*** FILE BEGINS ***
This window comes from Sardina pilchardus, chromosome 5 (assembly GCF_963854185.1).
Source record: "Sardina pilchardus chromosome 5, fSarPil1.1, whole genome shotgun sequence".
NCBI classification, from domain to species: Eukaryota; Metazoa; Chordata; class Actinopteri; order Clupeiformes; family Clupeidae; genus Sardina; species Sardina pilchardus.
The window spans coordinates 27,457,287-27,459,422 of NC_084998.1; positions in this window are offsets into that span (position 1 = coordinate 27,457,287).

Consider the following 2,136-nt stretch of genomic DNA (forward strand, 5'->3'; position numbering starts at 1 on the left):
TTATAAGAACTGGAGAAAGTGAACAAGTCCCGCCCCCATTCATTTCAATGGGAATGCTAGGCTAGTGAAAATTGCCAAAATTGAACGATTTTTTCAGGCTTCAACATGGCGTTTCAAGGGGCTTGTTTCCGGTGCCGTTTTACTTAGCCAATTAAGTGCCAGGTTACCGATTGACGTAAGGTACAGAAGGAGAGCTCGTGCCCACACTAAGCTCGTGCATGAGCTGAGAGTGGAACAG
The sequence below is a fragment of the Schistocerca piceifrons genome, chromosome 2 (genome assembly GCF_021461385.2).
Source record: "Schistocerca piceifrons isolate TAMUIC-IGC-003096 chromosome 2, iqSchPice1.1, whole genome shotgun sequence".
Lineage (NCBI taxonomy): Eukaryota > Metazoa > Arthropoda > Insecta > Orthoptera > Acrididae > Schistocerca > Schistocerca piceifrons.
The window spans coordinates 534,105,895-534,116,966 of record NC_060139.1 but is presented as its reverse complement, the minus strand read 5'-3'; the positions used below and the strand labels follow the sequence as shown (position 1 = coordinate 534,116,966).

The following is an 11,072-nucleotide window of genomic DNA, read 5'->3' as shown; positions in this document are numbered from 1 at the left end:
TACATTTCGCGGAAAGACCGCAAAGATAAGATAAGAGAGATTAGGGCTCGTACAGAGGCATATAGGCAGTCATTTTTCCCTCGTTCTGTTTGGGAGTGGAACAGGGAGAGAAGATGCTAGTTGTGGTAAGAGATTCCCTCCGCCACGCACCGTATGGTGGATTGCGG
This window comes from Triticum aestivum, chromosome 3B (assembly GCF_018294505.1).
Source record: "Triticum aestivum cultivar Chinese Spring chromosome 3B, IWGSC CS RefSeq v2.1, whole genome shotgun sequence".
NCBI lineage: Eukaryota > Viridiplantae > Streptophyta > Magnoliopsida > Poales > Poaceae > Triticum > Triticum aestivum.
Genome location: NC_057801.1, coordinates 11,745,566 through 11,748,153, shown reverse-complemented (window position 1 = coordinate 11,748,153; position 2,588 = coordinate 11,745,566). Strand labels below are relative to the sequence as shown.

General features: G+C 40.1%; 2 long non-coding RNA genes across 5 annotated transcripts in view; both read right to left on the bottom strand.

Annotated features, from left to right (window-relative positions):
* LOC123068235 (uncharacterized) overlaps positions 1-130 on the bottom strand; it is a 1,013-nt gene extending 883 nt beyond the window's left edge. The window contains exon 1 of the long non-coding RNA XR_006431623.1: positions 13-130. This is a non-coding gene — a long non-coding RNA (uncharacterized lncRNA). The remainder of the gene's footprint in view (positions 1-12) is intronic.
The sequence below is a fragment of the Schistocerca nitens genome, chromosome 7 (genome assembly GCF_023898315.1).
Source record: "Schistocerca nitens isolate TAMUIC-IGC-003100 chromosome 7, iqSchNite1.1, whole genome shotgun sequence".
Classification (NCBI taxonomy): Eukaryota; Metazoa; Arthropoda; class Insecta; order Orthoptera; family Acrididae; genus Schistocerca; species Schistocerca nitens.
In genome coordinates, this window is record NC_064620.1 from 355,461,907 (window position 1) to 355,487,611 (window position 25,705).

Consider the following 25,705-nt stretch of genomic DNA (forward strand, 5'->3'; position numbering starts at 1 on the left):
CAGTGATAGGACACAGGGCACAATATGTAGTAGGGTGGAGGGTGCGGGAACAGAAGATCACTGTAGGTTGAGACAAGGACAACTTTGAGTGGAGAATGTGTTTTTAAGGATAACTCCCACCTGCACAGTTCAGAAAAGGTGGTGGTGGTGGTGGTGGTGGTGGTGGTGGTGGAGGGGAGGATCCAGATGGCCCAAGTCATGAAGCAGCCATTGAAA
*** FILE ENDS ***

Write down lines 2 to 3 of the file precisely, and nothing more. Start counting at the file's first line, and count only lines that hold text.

Source record: "Sardina pilchardus chromosome 5, fSarPil1.1, whole genome shotgun sequence".
NCBI classification, from domain to species: Eukaryota; Metazoa; Chordata; class Actinopteri; order Clupeiformes; family Clupeidae; genus Sardina; species Sardina pilchardus.